Matt Scudder

Created by Lawrence Block (1938--) Loads of fictional private eyes drink oceans of booze. Some become invincible, some become silly, some become virtual Einsteins of deduction. MATT SCUDDER had no such luck. He drank and became an alcoholic. He used to be one of New York's Finest, a decent-enough detective, honest enough to get by, … Continue reading Matt Scudder

Flashgun Casey

Created by George Harmon Coxe (1901-84) Originally appearing in the pages of Black Mask under the watchful eyes of then-editor Joseph Shaw, JACK "FLASHGUN" CASEY of the Boston Express was the original fast-talking crime photographer, a big, hot-tempered Boston Mick with a gift for gab and a nose for trouble. No "artiste", Casey kept a bottle of … Continue reading Flashgun Casey

To the Batcave!

P.I. Writers who Have Contributed to the Canon      Since his creation back in the thirties, Batman has had an immense and undeniable impact on not just crime fiction but on our culture itself, influencing and appearing in films, radio and television, graphic novels, cartoons, comic strips, videogames and of course comic books. Here's … Continue reading To the Batcave!

Jason Bard

Created by Frank Robbins and Gil Kane Another pipe-sucking shamus from the backpages of Detective Comics, playing second fiddle to Batman? Gotham City private eye and ex-Marine JASON BARD is a young "resourceful, battle-scarred Viet-Nam vet, his only weapon a cane and a razor-sharp intelligence." In the straighter-than-thou world of DC of the seventies, Jason … Continue reading Jason Bard

Man-Bat

Created by Frank Robbins and Neal Adams In the July 1978 issue of Batman Family (#20, if you're keeping track), we're treated to "Private Eye Man-Bat," a story wherein Kirk Langstrom asks Batman for a little favor: a job reference. Seems Langstrom thinks he'd make a swell partner for Gotham City private detective Jason Bard. Despite Batman's recommendation, … Continue reading Man-Bat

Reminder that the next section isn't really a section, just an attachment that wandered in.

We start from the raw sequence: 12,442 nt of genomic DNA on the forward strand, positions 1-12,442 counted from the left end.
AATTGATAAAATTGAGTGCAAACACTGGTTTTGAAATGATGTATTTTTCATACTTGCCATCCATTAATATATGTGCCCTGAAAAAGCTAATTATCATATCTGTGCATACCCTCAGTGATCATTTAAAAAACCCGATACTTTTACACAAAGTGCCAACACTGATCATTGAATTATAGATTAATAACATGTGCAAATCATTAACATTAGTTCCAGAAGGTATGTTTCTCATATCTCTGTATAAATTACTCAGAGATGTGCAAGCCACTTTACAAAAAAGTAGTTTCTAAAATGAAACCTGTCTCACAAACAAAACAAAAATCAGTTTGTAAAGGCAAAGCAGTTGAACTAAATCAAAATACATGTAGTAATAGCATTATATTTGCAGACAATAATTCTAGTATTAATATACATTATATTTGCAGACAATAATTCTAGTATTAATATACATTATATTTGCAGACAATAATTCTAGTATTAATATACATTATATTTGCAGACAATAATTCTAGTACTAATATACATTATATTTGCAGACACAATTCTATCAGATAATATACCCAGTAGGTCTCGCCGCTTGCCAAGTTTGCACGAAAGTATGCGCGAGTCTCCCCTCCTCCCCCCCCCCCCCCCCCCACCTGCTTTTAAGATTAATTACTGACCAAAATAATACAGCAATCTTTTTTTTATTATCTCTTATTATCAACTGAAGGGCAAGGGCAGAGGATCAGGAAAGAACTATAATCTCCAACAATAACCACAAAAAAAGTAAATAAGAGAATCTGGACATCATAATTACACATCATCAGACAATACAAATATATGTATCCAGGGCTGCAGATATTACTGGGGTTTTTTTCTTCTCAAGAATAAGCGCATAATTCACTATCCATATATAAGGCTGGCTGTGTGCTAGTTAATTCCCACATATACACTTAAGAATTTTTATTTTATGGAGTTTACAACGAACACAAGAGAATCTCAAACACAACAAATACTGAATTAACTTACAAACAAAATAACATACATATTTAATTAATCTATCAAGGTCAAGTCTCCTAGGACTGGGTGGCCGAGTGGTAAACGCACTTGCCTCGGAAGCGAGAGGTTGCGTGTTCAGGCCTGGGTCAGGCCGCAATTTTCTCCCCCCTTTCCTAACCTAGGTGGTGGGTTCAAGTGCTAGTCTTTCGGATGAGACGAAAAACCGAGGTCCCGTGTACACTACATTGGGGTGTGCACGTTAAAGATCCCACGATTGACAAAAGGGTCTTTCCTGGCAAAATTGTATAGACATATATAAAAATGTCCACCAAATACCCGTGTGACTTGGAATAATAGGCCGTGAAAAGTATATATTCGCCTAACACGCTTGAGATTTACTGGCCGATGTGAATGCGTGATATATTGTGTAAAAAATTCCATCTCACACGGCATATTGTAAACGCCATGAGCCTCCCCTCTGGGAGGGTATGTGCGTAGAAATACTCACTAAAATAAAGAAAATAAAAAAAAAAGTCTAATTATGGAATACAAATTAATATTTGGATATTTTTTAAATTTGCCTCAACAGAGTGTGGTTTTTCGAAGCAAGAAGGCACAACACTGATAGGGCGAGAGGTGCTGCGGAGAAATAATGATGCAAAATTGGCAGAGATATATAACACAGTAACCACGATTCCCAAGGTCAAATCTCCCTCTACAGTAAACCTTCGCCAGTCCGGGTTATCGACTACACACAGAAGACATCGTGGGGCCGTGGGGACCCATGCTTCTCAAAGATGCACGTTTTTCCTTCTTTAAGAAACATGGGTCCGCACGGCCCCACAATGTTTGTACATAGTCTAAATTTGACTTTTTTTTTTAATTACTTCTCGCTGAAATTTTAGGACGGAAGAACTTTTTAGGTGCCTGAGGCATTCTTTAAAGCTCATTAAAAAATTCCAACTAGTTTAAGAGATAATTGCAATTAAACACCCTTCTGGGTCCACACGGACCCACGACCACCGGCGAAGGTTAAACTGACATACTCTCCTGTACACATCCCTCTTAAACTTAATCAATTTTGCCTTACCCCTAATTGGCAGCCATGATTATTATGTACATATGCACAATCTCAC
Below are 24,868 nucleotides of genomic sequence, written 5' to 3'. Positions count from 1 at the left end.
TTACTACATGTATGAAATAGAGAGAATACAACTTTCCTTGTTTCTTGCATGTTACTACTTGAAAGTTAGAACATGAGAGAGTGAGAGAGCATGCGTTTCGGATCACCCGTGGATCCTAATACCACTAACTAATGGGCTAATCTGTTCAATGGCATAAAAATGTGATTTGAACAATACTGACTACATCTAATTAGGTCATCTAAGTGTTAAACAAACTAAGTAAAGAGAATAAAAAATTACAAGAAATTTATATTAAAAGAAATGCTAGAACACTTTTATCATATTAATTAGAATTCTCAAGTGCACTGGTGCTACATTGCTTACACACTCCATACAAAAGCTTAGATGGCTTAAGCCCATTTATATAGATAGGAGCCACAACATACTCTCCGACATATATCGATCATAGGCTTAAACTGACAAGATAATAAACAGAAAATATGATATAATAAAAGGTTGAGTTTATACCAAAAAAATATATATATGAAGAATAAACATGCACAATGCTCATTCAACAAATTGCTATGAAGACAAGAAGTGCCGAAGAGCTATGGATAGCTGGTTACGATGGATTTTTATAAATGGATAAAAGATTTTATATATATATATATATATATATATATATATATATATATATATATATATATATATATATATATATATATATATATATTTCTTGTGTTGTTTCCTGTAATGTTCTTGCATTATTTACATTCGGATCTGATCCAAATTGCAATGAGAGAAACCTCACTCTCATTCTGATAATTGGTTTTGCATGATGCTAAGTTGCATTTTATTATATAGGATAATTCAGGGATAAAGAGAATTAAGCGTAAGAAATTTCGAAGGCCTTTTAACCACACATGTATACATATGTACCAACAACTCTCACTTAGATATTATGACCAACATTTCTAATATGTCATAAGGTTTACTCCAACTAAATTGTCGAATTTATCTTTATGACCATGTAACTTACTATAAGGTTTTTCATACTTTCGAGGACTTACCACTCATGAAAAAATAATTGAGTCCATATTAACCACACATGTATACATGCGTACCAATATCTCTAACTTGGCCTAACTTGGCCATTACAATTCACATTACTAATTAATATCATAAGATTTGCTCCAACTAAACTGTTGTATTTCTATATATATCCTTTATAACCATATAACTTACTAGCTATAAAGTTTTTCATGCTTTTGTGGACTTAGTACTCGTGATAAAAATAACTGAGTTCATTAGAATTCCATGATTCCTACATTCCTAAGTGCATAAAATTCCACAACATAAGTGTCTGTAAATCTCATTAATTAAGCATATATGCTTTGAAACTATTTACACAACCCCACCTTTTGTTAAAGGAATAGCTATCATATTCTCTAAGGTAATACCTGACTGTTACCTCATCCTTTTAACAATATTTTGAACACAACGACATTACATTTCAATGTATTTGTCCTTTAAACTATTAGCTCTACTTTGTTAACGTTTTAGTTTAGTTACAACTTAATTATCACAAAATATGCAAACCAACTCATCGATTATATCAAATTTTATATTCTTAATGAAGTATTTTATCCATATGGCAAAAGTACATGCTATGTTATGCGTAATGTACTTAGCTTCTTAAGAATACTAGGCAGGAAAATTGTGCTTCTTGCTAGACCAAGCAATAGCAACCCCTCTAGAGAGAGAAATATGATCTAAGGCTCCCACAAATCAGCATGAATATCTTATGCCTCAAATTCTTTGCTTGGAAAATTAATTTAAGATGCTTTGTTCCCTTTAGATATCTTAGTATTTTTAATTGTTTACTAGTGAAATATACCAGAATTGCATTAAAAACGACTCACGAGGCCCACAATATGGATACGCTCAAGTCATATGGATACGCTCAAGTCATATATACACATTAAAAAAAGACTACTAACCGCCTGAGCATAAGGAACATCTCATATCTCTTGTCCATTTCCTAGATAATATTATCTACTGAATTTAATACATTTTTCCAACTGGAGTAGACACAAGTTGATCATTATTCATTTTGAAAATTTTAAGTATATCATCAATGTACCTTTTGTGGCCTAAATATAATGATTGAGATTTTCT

Peter Scratch

Created by Elliot Caplin and Lou Fine PETER SCRATCH was supposedly an attempt to cash in on the popularity a few years earlier of succesful semi-tough TV private eyes such as Peter Gunn, Richard Diamond and 77 Sunset Strip and the like by adapting it to a daily comic strip in the mid-sixties. But Big … Continue reading Peter Scratch

Jim Hardie

Created by James Brooks, Frank Gruber and Gene Reynolds JIM HARDIE was the tall, good-looking hombre who starred in (and narrated) Tales of Wells Fargo (1957-62, NBC), arguably the second-most successful hybrid of the private eye and western genres in the early days of American television. Have Gun, Will Travel also lasted an impressive six seasons, while Shotgun Slade … Continue reading Jim Hardie

Shotgun Slade

Created by Frank Gruber (1904-69) The two hottest genres in the early days of television drama were the Western and the private eye drama, and within a few years, four different shows attempted to combine the two. But unlike Have Gun Will Travel, The Man from Blackhawk or Tales from Wells Fargo, TV's SHOTGUN SLADE was perhaps … Continue reading Shotgun Slade